The Nobel Prize in Physiology or Medicine was awarded to James P. Allison from the University of Texas MD Anderson Cancer Center and Tasuku Honjo from Kyoto University for their discovery of the inhibition of negative immune regulation to aid in cancer therapy.
In the 1990s, James P. Allison and other researchers noticed that the protein CTLA-4 acted to suppress T-cells.
While other researchers focused on the application of this finding on the treatment of autoimmune diseases, Allison decided to explore its application to fight cancer. Using an antibody that he had previously developed, Allison began investigating whether the deactivation of CTLA-4 would lift the brake on T-cells and allow them to attack cancerous cells.
Allison and his team soon discovered that anti-tumor T-cells in mice were released when the antibody was used, thus curing cancer.
In 2010, a clinical trial produced results never before seen in patients with advanced melanoma. Treatment resulted in remaining signs of cancer to disappear.
In 1992, Tasuku Honjo discovered another protein on the surface of T-cells, PD-1. A series of experiments revealed that PD-1 also worked as a T-cell brake, and animal experiments showed promising results in the treatment of cancer. In 2012, a clinical study demonstrated its efficacy in the treatment of different cancers, and treatment resulted in long-term remission. Even metastatic cancer, previously thought to have no cure, was effectively treated.
Such treatment has come to be known as “immune checkpoint therapy,” and trials are still currently underway to treat several types of cancer. The discoveries by both Allison and Honjo have allowed for more rapid development of using a patient’s own immune system to fight cancer more effectively.
The Bloomberg-Kimmel Institute (BKI) for Cancer Immunotherapy at Hopkins is attempting to develop drugs and vaccines to help trigger patients’ immune systems’ natural defenses to recognize and kill cancerous cells.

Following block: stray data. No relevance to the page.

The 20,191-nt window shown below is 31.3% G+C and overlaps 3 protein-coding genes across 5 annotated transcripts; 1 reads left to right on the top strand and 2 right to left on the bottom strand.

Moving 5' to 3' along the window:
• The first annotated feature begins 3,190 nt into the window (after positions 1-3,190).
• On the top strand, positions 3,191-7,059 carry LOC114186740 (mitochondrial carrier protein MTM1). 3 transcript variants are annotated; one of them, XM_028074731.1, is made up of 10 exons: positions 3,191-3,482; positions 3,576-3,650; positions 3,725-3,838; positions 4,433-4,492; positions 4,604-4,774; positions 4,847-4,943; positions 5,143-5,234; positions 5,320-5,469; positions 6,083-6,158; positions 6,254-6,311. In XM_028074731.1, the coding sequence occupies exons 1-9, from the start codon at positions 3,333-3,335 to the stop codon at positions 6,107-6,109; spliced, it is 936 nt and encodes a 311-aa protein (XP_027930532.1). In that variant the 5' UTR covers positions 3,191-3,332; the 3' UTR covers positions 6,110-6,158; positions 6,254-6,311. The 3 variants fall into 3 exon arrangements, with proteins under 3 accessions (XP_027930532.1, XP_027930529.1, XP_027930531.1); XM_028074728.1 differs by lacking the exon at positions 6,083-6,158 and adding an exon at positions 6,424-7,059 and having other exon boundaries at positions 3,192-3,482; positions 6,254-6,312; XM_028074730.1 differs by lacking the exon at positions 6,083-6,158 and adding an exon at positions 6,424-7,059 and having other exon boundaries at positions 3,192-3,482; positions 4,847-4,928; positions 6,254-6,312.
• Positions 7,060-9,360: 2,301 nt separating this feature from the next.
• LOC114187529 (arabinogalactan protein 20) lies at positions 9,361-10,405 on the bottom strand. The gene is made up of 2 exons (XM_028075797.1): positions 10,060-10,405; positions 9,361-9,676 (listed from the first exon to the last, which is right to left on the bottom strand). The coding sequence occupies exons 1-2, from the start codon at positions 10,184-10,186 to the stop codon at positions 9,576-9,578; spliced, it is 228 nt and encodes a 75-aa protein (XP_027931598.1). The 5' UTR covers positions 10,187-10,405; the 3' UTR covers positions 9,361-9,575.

BKI has labeled the immune system as “the perfect anti-cancer agent” for several reasons: Containing more T-cells and acting more specifically than pharmaceuticals, it uses 16 different molecules to attack cancer cells and remembers how to fight cancer cells in the future.
BKI works with immune checkpoint blockers, which prevent cancer cells from producing certain proteins. This makes it easier for the immune system to recognize those cells as cancer cells and attack them.
According to the BKI, 15 types of cancers respond to this immunotherapy, with some patients seeing their cancer go from stage four to undetectable and others having tumors shrink drastically and stay away for years.
The Sidney Kimmel Comprehensive Cancer Center, the BKI’s parent institution, is accredited with developing anti-PD-1 therapy, a type of checkpoint inhibitor drug.
Therapeutic cancer vaccines are also an active form of treatment at the BKI. They function by calling immune cells to the site of a tumor and causing those immune cells to find and attack additional cancer cells throughout a patient’s body. Therapeutic vaccines differ from preventative vaccines in that they are given to people who already have the target disease instead of to healthy people.
The Sidney Kimmel Comprehensive Cancer Center is currently in clinical trials for a vaccine for pancreatic cancer.
BKI explains that there are a few different approaches to using the vaccine: It can be given before surgery; it can be combined with other immune-modulating drugs; or it can be added to a second kind of vaccine, a weakened version of the bacterium Listeria.
BKI is also currently exploring a form of treatment called personalized cell therapy, which works by increasing the number of disease-fighting immune cells in the body. In order to do this, T-cells are collected from patients treated with antibodies in a laboratory.
The cells are then infused into the patient’s bloodstream, which is a necessary step in facilitating the attack on cancer cells.
BKI reports that Hopkins researchers have recently developed a new type of adoptive T-cell therapy focused on treating high-risk multiple myeloma patients. The procedure collects a specific type of T-cell from the bone marrow, called marrow-infiltrating lymphocytes (MILs), and then uses the MILs in combination with chemotherapy and a stem cell transplant to treat and control the cancer.
The discoveries by the laureates Allison and Honjo and the research being conducted at Hopkins are evidence of the continuous search for advancements of cancer immunotherapy and of the ongoing search for a cure for all cancers.